Curfew imposed and 300 detained in Egypt unrest
Egypt’s military on Saturday ordered 300 people detained after deadly clashes between troops and anti-army protesters in Cairo and imposed a new curfew, as tensions spiral ahead of a key presidential poll.
The arrests were announced as the country’s ruler Field Marshal Hussein Tantawi attended an unprecedented public funeral for a soldier killed in the clashes.
Military prosecutors said the 300, including nine journalists, “will be held for 15 days pending investigation” into clashes in the Abbassiya district on Friday that left two people including a soldier dead and at least 300 injured.
A security official confirmed the number and said more arrests could follow.
The military also imposed an overnight curfew around the defence ministry for a second successive night, from 9pm on Saturday until 4am on Sunday, the source said.
After hours of questioning overnight, those held were accused of assaulting army officers and soldiers, assembling in a military zone and preventing members of the armed forces from carrying out their work, the source said.
They all denied the charges.
The clashes erupted just three weeks ahead of Egypt’s first presidential election since a popular uprising ousted president Hosni Mubarak last year.
The Supreme Council of the Armed Forces (SCAF) has vowed to hand power to civilian rule when a president is elected.
But protesters believe the army wants to maintain a degree of power even after the elections and fear the polls will rigged in favour of a pro-military candidate.
In Cairo, Tantawi attended the funeral of Samir Anwar Ismail, who died in Friday’s clashes.
Tantawi and his Deputy Sami Enan joined the procession after the funeral prayer for Ismail, a member of a special forces unit, his comrades told Agence France-Presse (AFP).
A horse-drawn carriage bore the coffin behind honour guards carrying wreaths as Tantawi, Enan and other SCAF members followed alongside the family of the dead soldier.
The military had in the past refused to disclose their casualties in clashes with protesters, saying it did not want to affect army morale.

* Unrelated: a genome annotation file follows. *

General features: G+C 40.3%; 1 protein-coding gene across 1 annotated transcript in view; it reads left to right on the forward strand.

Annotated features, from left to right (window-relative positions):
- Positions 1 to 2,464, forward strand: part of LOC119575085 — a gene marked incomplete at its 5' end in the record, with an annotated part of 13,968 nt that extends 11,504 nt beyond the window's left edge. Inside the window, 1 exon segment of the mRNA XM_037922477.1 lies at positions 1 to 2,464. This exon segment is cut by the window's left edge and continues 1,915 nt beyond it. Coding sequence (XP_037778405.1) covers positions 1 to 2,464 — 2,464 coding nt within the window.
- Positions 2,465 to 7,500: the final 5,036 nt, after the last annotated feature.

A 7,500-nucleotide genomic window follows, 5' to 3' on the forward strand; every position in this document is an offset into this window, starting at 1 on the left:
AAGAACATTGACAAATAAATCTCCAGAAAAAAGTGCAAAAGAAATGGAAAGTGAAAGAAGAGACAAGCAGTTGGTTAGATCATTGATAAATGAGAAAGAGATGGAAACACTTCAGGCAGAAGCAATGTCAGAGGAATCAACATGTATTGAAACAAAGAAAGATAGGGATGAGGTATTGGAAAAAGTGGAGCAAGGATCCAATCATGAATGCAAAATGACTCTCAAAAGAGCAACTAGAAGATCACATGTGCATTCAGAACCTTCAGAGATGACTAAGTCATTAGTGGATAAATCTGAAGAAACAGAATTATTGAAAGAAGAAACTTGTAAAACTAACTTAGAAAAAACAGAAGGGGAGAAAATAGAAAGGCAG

But it made an exception with Ismail because “his death at the hands of protesters represents a clear attack on the army,” an officer told AFP.
Back to square one
Media called for an end to the violence, with state-owned newspapers urging protesters to confine their demonstrations to Tahrir Square—the epicentre of the uprising that toppled Mubarak.
“Tahrir is calling Abbassiya: Go back to the square,” the state-owned Al-Gomhuriya said on its front page.
“Enough Blood,” said the government owned Al-Akhbar.
By Saturday morning, after an overnight curfew ended at 5am, protests had subsided in the defence ministry area, with soldiers and armoured personnel carriers blocking off a road to the ministry.
Officials at Al-Zahra University hospital said on Friday they received two people killed in the ministry clashes. A frontline medic group said they died of gunshot wounds.
The health ministry said only the soldier died, while at least 296 people were hurt, including 131 who needed hospital treatment.
Earlier on Friday, military police had charged the protesters, chasing them down side streets near the ministry on foot and in military vehicles, firing birdshot and assault rifles into the air amid chaotic scenes.
A blanket of thick smoke engulfed Abbassiya square, where several thousand secular and Islamist protesters had gathered.
The clashes began when some protesters threw rocks at the military police.
To protect the revolution
The unrest comes ahead of the landmark presidential polls amid fears by many Egyptians that the military rulers will renege on a pledge to hand power to civilian rule after the election and that the vote will be rigged.
“We are here to end SCAF rule.
We don’t trust them.
SCAF is following Mubarak’s example, and we want to protect the revolution,” said Mohammed Badawi from Ismailiya, a member of the Coalition of Revolution Youth.
The Abbassiya neighbourhood witnessed deadly clashes just two days earlier, which the health ministry said left at least nine people dead, although field medics say more died.
On Wednesday, unknown attackers also stormed a sit-in near the defence ministry by supporters of Salafist politician Hazem Abu Ismail, after he was disqualified from the presidential race.
Other candidates include former Arab League chief Amr Mussa and Mubarak’s last premier Ahmed Shafiq.
The powerful Muslim Brotherhood has fielded the head of its political arm Mohammed Mursi whose main Islamist rival is Abdel Moneim Abul Fotouh, a former Brotherhood member.
The presidential election is scheduled for May 23 and 24 with a run-off for June 16 and 17 if there is no outright winner.—AFP